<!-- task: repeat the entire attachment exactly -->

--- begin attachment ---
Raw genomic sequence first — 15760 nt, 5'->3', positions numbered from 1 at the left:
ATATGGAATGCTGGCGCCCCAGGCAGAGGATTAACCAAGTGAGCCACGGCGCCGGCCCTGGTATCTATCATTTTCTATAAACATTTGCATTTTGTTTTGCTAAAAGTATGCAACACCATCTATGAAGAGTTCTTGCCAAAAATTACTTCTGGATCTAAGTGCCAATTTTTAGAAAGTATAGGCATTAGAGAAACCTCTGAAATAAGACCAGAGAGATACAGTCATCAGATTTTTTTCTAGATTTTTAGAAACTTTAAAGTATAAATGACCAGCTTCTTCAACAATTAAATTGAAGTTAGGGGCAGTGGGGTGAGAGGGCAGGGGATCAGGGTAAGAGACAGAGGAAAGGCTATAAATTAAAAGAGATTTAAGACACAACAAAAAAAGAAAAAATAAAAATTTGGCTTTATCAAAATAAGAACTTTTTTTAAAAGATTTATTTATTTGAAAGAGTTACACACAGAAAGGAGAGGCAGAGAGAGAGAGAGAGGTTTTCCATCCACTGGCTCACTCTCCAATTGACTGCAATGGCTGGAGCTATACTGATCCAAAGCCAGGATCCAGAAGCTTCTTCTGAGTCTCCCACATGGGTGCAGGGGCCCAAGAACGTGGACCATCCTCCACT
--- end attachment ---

Raw genomic sequence first — 15760 nt, 5'->3', positions numbered from 1 at the left:
ATATGGAATGCTGGCGCCCCAGGCAGAGGATTAACCAAGTGAGCCACGGCGCCGGCCCTGGTATCTATCATTTTCTATAAACATTTGCATTTTGTTTTGCTAAAAGTATGCAACACCATCTATGAAGAGTTCTTGCCAAAAATTACTTCTGGATCTAAGTGCCAATTTTTAGAAAGTATAGGCATTAGAGAAACCTCTGAAATAAGACCAGAGAGATACAGTCATCAGATTTTTTTCTAGATTTTTAGAAACTTTAAAGTATAAATGACCAGCTTCTTCAACAATTAAATTGAAGTTAGGGGCAGTGGGGTGAGAGGGCAGGGGATCAGGGTAAGAGACAGAGGAAAGGCTATAAATTAAAAGAGATTTAAGACACAACAAAAAAAGAAAAAATAAAAATTTGGCTTTATCAAAATAAGAACTTTTTTTAAAAGATTTATTTATTTGAAAGAGTTACACACAGAAAGGAGAGGCAGAGAGAGAGAGAGAGGTTTTCCATCCACTGGCTCACTCTCCAATTGACTGCAATGGCTGGAGCTATACTGATCCAAAGCCAGGATCCAGAAGCTTCTTCTGAGTCTCCCACATGGGTGCAGGGGCCCAAGAACGTGGACCATCCTCCACT